Much progress has been made since we first learned about HIV more than 35 years ago and we have made it through some very difficult times. We remember with thanksgiving those we have lost to this disease and for those who grieve, we pray God’s peace and comfort. Although medical advances have made it possible to prevent HIV from attacking the immune system, saving millions of lives, we recognize that we have not sufficiently scaled-up our responses to meet the need for prevention, treatment, care and support for all those living with and affected by HIV.
There has never been a more important time to be engaged in HIV response and as people of faith and faith communities we recognize that we have a great opportunity to provide critical leadership to end the HIV & AIDS epidemic. The United Church of Christ HIV & AIDS Network calls local churches, clergy and other faith leaders are join this call to action and declare your commitment to fast-track your responses to help end the HIV epidemic as a public health threat by 2030.
Help us reach our goal - 1,000 Local Church endorsements by World AIDS Day 2018 (December 1)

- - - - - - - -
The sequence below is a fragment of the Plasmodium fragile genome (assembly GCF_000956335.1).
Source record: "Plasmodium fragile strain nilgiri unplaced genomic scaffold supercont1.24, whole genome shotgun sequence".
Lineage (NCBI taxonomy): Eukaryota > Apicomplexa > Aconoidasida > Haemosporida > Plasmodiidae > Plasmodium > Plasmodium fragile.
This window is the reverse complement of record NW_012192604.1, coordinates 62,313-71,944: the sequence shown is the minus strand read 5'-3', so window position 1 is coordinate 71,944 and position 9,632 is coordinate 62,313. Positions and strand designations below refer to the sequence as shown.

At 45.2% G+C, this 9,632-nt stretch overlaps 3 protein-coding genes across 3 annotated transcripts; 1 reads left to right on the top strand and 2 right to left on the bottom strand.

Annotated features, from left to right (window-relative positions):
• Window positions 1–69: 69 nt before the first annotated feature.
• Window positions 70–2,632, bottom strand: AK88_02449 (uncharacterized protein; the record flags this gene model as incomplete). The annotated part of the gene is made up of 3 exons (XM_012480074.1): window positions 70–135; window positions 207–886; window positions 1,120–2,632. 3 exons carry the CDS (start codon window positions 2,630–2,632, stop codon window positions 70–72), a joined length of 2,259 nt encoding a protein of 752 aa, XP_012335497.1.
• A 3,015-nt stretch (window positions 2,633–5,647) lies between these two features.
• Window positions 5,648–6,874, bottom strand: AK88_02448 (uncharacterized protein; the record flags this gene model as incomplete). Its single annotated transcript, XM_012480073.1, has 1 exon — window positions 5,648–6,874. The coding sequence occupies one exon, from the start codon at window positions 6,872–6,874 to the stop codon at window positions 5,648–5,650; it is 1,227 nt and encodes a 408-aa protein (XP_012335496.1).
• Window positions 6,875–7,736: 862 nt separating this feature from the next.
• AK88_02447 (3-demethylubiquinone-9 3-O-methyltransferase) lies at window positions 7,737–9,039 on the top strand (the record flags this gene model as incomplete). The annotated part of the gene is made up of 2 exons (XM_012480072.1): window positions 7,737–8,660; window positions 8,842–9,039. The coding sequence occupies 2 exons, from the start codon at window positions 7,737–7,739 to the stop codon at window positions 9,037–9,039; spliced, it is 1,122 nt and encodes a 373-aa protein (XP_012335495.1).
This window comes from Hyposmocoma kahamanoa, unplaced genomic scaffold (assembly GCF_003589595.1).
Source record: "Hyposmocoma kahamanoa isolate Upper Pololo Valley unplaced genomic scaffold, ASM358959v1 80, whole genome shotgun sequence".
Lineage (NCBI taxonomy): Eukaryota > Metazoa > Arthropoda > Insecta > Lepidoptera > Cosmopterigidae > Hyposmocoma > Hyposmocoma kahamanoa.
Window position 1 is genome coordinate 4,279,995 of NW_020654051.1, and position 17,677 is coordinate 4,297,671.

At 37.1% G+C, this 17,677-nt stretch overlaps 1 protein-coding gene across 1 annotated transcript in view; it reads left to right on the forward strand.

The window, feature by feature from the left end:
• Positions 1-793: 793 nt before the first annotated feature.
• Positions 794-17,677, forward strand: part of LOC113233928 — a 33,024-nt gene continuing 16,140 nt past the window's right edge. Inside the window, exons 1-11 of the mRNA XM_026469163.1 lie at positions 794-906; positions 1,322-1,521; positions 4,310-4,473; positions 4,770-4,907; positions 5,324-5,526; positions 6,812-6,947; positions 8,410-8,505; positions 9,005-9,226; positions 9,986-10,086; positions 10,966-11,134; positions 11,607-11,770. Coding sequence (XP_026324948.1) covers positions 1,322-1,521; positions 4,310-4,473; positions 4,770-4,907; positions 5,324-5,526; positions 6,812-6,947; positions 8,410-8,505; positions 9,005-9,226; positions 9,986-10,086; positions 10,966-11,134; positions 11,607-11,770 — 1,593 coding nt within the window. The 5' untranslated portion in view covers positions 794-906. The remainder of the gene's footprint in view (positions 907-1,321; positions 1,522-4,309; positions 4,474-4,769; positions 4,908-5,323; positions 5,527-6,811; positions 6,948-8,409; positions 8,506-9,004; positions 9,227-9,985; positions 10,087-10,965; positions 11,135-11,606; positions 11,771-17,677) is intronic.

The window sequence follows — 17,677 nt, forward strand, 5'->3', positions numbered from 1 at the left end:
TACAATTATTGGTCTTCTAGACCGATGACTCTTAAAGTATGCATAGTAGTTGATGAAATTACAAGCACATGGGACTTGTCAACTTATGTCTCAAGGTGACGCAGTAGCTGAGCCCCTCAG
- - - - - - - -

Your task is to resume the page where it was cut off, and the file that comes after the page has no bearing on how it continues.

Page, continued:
CALL TO ACTION
Issued - December 1, 2016
We commit to:
- Step-up new and renewed efforts, acting on opportunities to integrate HIV response throughout our ministries.
- Develop and deepen our understandings of stigma and discrimination experienced by people living with and affected by HIV in our community and will work collaboratively on joint actions aimed to reduce and eliminate it.
- Provide pastoral care, accompaniment and support to persons in our church and community living with or affected by HIV;
- Provide information and opportunities for everyone in our church and community to learn about HIV, the modes of transmission, how to prevent infection and what the epidemic looks like in our community, nation and world;
- Offer opportunities for everyone in our church and community to know their HIV status through voluntary counseling and testing;
- Advocate for public health policies that make quality health care available, affordable and accessible to every person, provide adequate funding to ramp-up and strengthen programs for prevention, testing, treatment, care and support, and help to reduce and eliminate stigma and discrimination, including the decriminalization of HIV.